Exhibition dates: 4 April to 28 August 2017
Gallery 29 | Admission Free
The Modern Art Movement in Taiwan Part II
Fong Chung-Ray is a distinguished artist best known for his unique abstract painting. In 1949 he went to Taiwan where he received formal art training at the military’s Cadre College of Arts and Crafts. After graduation, he worked as an officer and created art works for the Navy. In 1956 he abandoned realistic descriptive style and became more interested in abstract painting. In 1961 he joined the Fifth Moon Group and his work was influenced by Liu Kuo-sung.
Upon emigrating to America in 1975, Fong Chung-Ray became more interested in mixed-media and collage. In 1989 Fong introduced collage into his ink painting, and developed his distinguished style that blends the essence of Chinese literati painting and the spirit of modern Western art. He applied acrylic onto thin sheets of plastic to produce unpredictable patterns, and these patterns in turn are transferred onto papers or canvas. Such a process produced ragged, geometric shapes which blended Chinese calligraphy, European Cubism and paper mounting. His paintings blended the brush strokes of Chinese calligraphy with Abstract Expressionist features.
The paintings in this display were created by the artist in the last decade. Inspired by Liu Kuo-sung’s encouragement, Fong Chung-Ray frequently uses Chinese calligraphy as visual elements; these paintings are excellent examples of turning Chinese calligraphy into expressive images through collage. Fong Chung-Ray names his works with numbers of production rather than more descriptive titles. He was recognised as the most sophisticated colourist of the group. Fong’s colourism is distinguished by its subtle values and delicate hues. In the choice of main colours; he prefers black, pale grey, blue and violet.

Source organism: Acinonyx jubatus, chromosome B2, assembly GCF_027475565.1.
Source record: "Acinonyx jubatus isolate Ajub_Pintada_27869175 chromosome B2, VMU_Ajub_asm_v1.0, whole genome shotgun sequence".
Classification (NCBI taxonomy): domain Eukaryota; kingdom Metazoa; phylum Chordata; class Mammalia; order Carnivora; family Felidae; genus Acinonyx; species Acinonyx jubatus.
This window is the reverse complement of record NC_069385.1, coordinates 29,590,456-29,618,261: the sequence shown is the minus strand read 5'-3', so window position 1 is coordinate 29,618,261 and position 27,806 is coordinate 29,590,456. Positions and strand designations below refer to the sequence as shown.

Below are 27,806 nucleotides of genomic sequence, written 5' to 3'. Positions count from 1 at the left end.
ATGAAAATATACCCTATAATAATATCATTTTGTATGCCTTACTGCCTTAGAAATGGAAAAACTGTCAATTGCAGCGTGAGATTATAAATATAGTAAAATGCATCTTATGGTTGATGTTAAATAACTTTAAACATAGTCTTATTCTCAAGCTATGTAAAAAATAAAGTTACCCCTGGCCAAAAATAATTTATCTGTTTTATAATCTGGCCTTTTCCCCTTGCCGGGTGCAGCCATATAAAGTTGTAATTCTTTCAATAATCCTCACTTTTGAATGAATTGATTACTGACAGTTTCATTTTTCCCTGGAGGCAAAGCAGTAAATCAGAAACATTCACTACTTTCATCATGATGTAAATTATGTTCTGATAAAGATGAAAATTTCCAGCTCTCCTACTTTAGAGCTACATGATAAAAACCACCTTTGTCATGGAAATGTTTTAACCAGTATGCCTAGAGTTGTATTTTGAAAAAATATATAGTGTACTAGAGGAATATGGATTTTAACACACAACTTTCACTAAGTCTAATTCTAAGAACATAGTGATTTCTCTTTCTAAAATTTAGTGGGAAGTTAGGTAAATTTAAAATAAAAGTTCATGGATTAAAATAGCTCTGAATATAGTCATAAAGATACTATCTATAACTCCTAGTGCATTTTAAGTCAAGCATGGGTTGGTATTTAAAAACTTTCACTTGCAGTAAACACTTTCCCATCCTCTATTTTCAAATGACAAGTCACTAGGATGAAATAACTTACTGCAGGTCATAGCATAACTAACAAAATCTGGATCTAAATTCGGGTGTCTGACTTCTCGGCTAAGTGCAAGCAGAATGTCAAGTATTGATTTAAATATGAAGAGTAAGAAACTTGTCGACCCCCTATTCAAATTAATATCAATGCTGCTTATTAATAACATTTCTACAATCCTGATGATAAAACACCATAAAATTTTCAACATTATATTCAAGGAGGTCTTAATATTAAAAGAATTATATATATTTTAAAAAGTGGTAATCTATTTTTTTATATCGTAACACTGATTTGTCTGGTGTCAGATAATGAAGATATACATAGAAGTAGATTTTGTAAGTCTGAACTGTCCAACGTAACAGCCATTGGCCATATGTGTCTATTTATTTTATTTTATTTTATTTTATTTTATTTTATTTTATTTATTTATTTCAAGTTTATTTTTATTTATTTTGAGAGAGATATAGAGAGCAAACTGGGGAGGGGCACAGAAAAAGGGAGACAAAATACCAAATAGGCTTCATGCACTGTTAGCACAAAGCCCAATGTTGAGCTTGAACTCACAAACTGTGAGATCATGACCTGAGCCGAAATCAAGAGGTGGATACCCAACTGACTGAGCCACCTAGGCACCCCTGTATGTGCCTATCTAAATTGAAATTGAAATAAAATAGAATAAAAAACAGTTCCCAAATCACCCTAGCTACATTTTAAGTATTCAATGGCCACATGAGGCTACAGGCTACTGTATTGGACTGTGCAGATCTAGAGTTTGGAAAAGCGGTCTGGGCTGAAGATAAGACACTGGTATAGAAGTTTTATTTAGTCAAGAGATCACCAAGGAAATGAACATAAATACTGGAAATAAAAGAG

Chu Ge (alternative name Yuan Dexing) was a central figure in Taiwan’s modern art movement as a poet, art critic, painter and sculptor. He went to Taiwan in 1949, in 1957 he joined in the modern poetry and painting movements, and used the pen name of Chu Ko.
In 1965 Chu Ko started working at the National Palace Museum, his research on prehistoric artefacts and Chinese history became some sources of his artistic creation. In Herdsman’s Song, the entangled calligraphic lines present artfully tied knots which were often used by people in ancient China to keep records before writing. From Chu’s view, the aesthetic of Chinese art lies in the simple beauty of knots full of transformation.
Yan Liu, Christensen Fellow in Chinese Painting.